Richistan

A Journey Through the American Wealth Boom and the Lives of the New Rich

by Robert Frank

Richistan
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Where the Grass Grows Greenest

Review by S.T. Dayton

The mid-80s TV series, Lifestyles of the Rich and Famous spotlighted the quirky extravagances of a rich person each week, whether it be gold-plated bathroom fixtures or a remote seaside getaway. Host Robin Leach always dramatically emphasized the prices of the luxury items, and viewers could not get enough of their peek into this dazzling world.

In Richistan: A Journey Through the American Wealth Boom and the Lives of the New Rich, Robert Frank leads us on a tour of “Richistan,” the place where the current rich, the “Richistanis,” reside and prosper. Frank is a trustworthy guide since, like any good journalist who wants to really learn his subject matter, he totally immersed himself full time into studying and living among the rich for a year.

Who Are Those Guys?

Counter to the old-school belief that the wealthiest people are born into wealth, Richistanis did not inherit their money, instead they pushed their way up through the middle class ranks to make it on their own. Most Richistanis pride themselves on their middle-class ethic, self-made fortunes and big spending. The earliest references to this group were probably the “nouveau riche” or the “new money” classification.

According to Frank, to make it into the top 1 percent of wealthy Americans today, you’ll need a net worth of $6 million, which is twice the amount it took in 1995. And to get on the Forbes list of richest Americans, he notes you’ll have to be a billionaire. Forget gleaning much attention for achieving millionaire status these days; there are purportedly more than nine million of them.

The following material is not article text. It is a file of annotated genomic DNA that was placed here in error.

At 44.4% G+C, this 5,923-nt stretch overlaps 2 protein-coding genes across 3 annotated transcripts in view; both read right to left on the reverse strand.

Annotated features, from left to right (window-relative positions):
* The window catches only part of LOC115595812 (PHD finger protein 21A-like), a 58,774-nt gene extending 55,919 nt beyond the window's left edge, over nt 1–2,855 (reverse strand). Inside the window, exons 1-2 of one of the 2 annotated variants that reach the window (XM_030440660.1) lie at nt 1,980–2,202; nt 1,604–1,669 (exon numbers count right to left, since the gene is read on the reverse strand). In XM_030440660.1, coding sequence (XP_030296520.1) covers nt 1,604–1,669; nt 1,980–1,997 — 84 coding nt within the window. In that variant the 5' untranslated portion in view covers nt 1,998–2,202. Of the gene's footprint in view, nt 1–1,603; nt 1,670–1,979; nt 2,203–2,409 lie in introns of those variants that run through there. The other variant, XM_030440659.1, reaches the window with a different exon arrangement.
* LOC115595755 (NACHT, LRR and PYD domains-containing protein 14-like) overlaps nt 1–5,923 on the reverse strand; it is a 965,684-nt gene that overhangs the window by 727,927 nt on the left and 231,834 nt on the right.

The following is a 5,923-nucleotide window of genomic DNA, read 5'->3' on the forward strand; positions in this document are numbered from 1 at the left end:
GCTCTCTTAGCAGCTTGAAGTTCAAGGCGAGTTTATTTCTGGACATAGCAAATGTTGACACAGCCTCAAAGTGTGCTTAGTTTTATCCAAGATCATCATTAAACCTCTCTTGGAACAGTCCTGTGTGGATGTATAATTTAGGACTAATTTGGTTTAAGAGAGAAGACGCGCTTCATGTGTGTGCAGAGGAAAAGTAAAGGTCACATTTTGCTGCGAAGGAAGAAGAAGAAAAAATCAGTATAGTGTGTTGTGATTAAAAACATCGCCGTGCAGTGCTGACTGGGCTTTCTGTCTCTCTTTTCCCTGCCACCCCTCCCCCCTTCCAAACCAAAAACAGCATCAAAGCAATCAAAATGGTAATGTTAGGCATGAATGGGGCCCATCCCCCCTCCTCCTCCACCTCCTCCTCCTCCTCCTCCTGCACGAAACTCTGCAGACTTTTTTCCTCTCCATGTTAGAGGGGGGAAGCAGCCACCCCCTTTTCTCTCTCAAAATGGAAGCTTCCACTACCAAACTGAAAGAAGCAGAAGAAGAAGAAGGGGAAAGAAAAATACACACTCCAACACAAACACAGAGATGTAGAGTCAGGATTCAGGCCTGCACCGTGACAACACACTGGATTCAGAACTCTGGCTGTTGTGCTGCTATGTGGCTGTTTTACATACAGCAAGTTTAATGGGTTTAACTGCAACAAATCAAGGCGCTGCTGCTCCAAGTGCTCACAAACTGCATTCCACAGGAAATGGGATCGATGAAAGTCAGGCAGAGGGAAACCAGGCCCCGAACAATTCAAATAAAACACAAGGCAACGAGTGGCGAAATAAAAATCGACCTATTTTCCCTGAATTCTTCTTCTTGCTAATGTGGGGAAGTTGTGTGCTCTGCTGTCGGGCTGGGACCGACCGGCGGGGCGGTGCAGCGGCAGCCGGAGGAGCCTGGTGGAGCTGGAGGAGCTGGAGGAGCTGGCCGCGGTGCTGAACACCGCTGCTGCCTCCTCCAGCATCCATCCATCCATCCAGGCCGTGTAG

Familiar Tune, Different Arrangement

What takes this book beyond nosy-tourist fodder is its value as a socio-economic commentary about the new breed of do-it-yourself rich people who have “made more money, more quickly from more sources than any previous generation of wealth.” Frank points to supporting factors such as low-interest rates around the world, growing retirement accounts, rising corporate profits and increased global savings. Government policy has also contributed to personal fortunes through a push for privatization, deregulation and free markets, he reports.

Some of the generic characteristics that Frank shares about the people he rubbed elbows with sound pretty familiar, like the fact that they don’t want to work on anything around the house or clean anything, and that they’d rather spend time with their kids. They worry about money and they worry about their kids. He talks about family squabbles and the Richistanis having to make choices about how to spend their money and how they want to give their children luxuries they never had growing up.

Blue Blood vs. New Blood

Frank settles on the familiar designation of old money and its distinctive characteristics to establish what rich life was like before the wave of money sloshed in during the late 80s ushering in a new group of Wall Streeters, corporate raiders and tech pioneers. Frank surmises that “the old ruling elite” has been crumbling for more than 40 years, and he postures that they became too insulated from the outside world to remain competitive. Throughout the book we get glimpses of it. Old money families over the generations developed a certain code of values that circled around modesty, tradition, public service, charity and a sophisticated leisure style. A lot of their long-arm parenting involved the incorporation of boarding schools, summer camps, clubs, churches and Ivy League schools. Frank notes that a lot of emphasis was placed on keeping a low profile.

The Richistanis, however, like to flaunt their wealth. They like to drive their own cars. They like to make donations so they can enjoy the praise. They are also too young to retire and too driven to relax. Economic growth overseas is luring Richistanis to be more international, and Frank’s prediction is that they will increase their investments all over the world and become more like global citizens, less attached to their own countries.

Tradition seems out of place in this new country, which is a little sobering. Yet Frank lends us some optimism that the new rich will use their power for good not evil. This is comforting along with knowing that just about anyone anywhere can become a Richistani, and the time-honored American Dream appears to be alive and kicking.